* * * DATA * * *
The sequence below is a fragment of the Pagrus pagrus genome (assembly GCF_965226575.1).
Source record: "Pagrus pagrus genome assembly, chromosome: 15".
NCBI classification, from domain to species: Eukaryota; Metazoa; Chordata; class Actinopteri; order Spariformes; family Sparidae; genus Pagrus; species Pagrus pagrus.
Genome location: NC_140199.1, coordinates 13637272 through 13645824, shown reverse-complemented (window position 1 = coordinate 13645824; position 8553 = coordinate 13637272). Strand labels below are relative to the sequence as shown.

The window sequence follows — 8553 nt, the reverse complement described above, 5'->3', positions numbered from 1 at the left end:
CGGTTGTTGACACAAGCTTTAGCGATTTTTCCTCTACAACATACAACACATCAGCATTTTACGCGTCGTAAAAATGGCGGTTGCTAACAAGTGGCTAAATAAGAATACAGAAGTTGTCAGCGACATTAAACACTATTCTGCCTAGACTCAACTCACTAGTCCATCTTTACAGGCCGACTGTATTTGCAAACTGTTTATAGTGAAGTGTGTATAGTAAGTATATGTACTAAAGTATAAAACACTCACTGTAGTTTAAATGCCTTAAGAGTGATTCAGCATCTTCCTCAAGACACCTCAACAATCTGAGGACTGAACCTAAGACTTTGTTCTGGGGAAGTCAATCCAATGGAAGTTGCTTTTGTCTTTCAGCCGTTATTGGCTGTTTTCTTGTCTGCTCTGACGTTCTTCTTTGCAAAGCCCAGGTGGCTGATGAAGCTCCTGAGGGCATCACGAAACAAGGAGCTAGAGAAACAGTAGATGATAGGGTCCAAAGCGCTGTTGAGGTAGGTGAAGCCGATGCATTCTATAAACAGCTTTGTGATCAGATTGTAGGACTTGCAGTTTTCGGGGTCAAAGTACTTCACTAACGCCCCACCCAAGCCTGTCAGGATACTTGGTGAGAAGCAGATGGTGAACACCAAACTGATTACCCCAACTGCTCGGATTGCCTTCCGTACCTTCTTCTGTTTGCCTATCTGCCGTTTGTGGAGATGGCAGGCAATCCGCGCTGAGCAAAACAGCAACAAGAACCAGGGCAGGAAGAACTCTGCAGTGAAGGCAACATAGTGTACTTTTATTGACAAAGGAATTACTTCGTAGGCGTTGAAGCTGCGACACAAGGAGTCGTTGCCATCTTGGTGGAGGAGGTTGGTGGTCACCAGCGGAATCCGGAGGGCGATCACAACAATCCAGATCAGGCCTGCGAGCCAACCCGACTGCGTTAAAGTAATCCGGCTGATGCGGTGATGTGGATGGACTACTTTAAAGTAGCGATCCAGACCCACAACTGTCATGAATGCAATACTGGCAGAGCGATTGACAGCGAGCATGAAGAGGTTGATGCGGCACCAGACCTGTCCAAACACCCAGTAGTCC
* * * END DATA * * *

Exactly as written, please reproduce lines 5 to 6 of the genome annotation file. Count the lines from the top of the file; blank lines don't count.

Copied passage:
The window sequence follows — 8553 nt, the reverse complement described above, 5'->3', positions numbered from 1 at the left end:
CGGTTGTTGACACAAGCTTTAGCGATTTTTCCTCTACAACATACAACACATCAGCATTTTACGCGTCGTAAAAATGGCGGTTGCTAACAAGTGGCTAAATAAGAATACAGAAGTTGTCAGCGACATTAAACACTATTCTGCCTAGACTCAACTCACTAGTCCATCTTTACAGGCCGACTGTATTTGCAAACTGTTTATAGTGAAGTGTGTATAGTAAGTATATGTACTAAAGTATAAAACACTCACTGTAGTTTAAATGCCTTAAGAGTGATTCAGCATCTTCCTCAAGACACCTCAACAATCTGAGGACTGAACCTAAGACTTTGTTCTGGGGAAGTCAATCCAATGGAAGTTGCTTTTGTCTTTCAGCCGTTATTGGCTGTTTTCTTGTCTGCTCTGACGTTCTTCTTTGCAAAGCCCAGGTGGCTGATGAAGCTCCTGAGGGCATCACGAAACAAGGAGCTAGAGAAACAGTAGATGATAGGGTCCAAAGCGCTGTTGAGGTAGGTGAAGCCGATGCATTCTATAAACAGCTTTGTGATCAGATTGTAGGACTTGCAGTTTTCGGGGTCAAAGTACTTCACTAACGCCCCACCCAAGCCTGTCAGGATACTTGGTGAGAAGCAGATGGTGAACACCAAACTGATTACCCCAACTGCTCGGATTGCCTTCCGTACCTTCTTCTGTTTGCCTATCTGCCGTTTGTGGAGATGGCAGGCAATCCGCGCTGAGCAAAACAGCAACAAGAACCAGGGCAGGAAGAACTCTGCAGTGAAGGCAACATAGTGTACTTTTATTGACAAAGGAATTACTTCGTAGGCGTTGAAGCTGCGACACAAGGAGTCGTTGCCATCTTGGTGGAGGAGGTTGGTGGTCACCAGCGGAATCCGGAGGGCGATCACAACAATCCAGATCAGGCCTGCGAGCCAACCCGACTGCGTTAAAGTAATCCGGCTGATGCGGTGATGTGGATGGACTACTTTAAAGTAGCGATCCAGACCCACAACTGTCATGAATGCAATACTGGCAGAGCGATTGACAGCGAGCATGAAGAGGTTGATGCGGCACCAGACCTGTCCAAACACCCAGTAGTCC